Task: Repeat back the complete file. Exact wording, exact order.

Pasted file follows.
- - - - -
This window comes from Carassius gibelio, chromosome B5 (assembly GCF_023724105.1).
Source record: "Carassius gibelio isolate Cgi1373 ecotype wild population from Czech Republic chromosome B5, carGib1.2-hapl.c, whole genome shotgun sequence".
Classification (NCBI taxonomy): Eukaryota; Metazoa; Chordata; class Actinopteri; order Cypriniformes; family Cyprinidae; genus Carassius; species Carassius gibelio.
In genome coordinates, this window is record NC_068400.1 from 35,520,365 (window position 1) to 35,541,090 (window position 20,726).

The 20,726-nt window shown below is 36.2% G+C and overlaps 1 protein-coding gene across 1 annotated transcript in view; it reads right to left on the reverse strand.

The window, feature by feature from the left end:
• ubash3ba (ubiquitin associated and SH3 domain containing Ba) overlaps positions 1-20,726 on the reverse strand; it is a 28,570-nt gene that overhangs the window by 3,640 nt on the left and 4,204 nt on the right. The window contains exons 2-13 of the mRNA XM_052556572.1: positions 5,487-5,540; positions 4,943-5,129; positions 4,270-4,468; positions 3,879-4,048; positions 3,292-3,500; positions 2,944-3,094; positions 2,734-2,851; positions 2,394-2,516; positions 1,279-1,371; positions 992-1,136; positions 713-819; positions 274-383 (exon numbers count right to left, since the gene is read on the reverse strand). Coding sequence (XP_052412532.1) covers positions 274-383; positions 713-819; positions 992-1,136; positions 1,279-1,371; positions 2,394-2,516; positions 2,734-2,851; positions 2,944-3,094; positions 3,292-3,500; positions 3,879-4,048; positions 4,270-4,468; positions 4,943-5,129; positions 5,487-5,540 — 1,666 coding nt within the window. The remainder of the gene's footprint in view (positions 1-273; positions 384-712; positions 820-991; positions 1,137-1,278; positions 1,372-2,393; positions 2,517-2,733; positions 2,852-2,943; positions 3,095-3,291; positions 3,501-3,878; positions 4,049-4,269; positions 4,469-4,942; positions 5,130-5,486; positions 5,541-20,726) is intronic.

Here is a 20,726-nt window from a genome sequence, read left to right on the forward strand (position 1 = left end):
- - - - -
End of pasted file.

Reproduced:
This window comes from Carassius gibelio, chromosome B5 (assembly GCF_023724105.1).
Source record: "Carassius gibelio isolate Cgi1373 ecotype wild population from Czech Republic chromosome B5, carGib1.2-hapl.c, whole genome shotgun sequence".
Classification (NCBI taxonomy): Eukaryota; Metazoa; Chordata; class Actinopteri; order Cypriniformes; family Cyprinidae; genus Carassius; species Carassius gibelio.
In genome coordinates, this window is record NC_068400.1 from 35,520,365 (window position 1) to 35,541,090 (window position 20,726).

The 20,726-nt window shown below is 36.2% G+C and overlaps 1 protein-coding gene across 1 annotated transcript in view; it reads right to left on the reverse strand.

The window, feature by feature from the left end:
• ubash3ba (ubiquitin associated and SH3 domain containing Ba) overlaps positions 1-20,726 on the reverse strand; it is a 28,570-nt gene that overhangs the window by 3,640 nt on the left and 4,204 nt on the right. The window contains exons 2-13 of the mRNA XM_052556572.1: positions 5,487-5,540; positions 4,943-5,129; positions 4,270-4,468; positions 3,879-4,048; positions 3,292-3,500; positions 2,944-3,094; positions 2,734-2,851; positions 2,394-2,516; positions 1,279-1,371; positions 992-1,136; positions 713-819; positions 274-383 (exon numbers count right to left, since the gene is read on the reverse strand). Coding sequence (XP_052412532.1) covers positions 274-383; positions 713-819; positions 992-1,136; positions 1,279-1,371; positions 2,394-2,516; positions 2,734-2,851; positions 2,944-3,094; positions 3,292-3,500; positions 3,879-4,048; positions 4,270-4,468; positions 4,943-5,129; positions 5,487-5,540 — 1,666 coding nt within the window. The remainder of the gene's footprint in view (positions 1-273; positions 384-712; positions 820-991; positions 1,137-1,278; positions 1,372-2,393; positions 2,517-2,733; positions 2,852-2,943; positions 3,095-3,291; positions 3,501-3,878; positions 4,049-4,269; positions 4,469-4,942; positions 5,130-5,486; positions 5,541-20,726) is intronic.

Here is a 20,726-nt window from a genome sequence, read left to right on the forward strand (position 1 = left end):